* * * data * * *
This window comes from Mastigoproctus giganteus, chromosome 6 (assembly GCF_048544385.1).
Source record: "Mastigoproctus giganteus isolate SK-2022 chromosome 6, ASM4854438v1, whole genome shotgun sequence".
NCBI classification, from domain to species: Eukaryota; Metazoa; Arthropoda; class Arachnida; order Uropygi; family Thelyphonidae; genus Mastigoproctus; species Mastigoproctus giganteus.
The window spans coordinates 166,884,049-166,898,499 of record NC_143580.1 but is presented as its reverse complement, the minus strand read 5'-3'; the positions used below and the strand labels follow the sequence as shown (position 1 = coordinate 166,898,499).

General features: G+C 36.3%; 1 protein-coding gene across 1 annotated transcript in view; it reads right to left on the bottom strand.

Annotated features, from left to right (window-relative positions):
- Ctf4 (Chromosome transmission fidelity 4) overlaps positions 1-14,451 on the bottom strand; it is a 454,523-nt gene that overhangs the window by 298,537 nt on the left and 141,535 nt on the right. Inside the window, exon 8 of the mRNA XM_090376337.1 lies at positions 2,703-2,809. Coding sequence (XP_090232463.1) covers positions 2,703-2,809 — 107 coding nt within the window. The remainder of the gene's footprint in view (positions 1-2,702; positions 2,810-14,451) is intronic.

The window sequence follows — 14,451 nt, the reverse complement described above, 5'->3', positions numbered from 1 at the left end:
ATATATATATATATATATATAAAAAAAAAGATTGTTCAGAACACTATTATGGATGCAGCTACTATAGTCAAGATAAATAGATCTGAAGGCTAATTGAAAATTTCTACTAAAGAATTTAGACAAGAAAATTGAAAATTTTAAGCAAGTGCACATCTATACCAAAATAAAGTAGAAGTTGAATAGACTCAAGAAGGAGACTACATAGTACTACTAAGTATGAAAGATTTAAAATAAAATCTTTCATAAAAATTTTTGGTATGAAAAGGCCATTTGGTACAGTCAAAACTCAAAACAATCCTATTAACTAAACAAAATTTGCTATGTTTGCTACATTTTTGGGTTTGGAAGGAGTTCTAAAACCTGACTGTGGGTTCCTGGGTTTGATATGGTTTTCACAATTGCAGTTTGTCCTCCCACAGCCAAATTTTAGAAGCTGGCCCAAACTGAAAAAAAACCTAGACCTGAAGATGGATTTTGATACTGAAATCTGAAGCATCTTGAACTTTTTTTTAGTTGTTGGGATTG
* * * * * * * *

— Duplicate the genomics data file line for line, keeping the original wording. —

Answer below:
This window comes from Mastigoproctus giganteus, chromosome 6 (assembly GCF_048544385.1).
Source record: "Mastigoproctus giganteus isolate SK-2022 chromosome 6, ASM4854438v1, whole genome shotgun sequence".
NCBI classification, from domain to species: Eukaryota; Metazoa; Arthropoda; class Arachnida; order Uropygi; family Thelyphonidae; genus Mastigoproctus; species Mastigoproctus giganteus.
The window spans coordinates 166,884,049-166,898,499 of record NC_143580.1 but is presented as its reverse complement, the minus strand read 5'-3'; the positions used below and the strand labels follow the sequence as shown (position 1 = coordinate 166,898,499).

General features: G+C 36.3%; 1 protein-coding gene across 1 annotated transcript in view; it reads right to left on the bottom strand.

Annotated features, from left to right (window-relative positions):
- Ctf4 (Chromosome transmission fidelity 4) overlaps positions 1-14,451 on the bottom strand; it is a 454,523-nt gene that overhangs the window by 298,537 nt on the left and 141,535 nt on the right. Inside the window, exon 8 of the mRNA XM_090376337.1 lies at positions 2,703-2,809. Coding sequence (XP_090232463.1) covers positions 2,703-2,809 — 107 coding nt within the window. The remainder of the gene's footprint in view (positions 1-2,702; positions 2,810-14,451) is intronic.

The window sequence follows — 14,451 nt, the reverse complement described above, 5'->3', positions numbered from 1 at the left end:
ATATATATATATATATATATAAAAAAAAAGATTGTTCAGAACACTATTATGGATGCAGCTACTATAGTCAAGATAAATAGATCTGAAGGCTAATTGAAAATTTCTACTAAAGAATTTAGACAAGAAAATTGAAAATTTTAAGCAAGTGCACATCTATACCAAAATAAAGTAGAAGTTGAATAGACTCAAGAAGGAGACTACATAGTACTACTAAGTATGAAAGATTTAAAATAAAATCTTTCATAAAAATTTTTGGTATGAAAAGGCCATTTGGTACAGTCAAAACTCAAAACAATCCTATTAACTAAACAAAATTTGCTATGTTTGCTACATTTTTGGGTTTGGAAGGAGTTCTAAAACCTGACTGTGGGTTCCTGGGTTTGATATGGTTTTCACAATTGCAGTTTGTCCTCCCACAGCCAAATTTTAGAAGCTGGCCCAAACTGAAAAAAAACCTAGACCTGAAGATGGATTTTGATACTGAAATCTGAAGCATCTTGAACTTTTTTTTAGTTGTTGGGATTG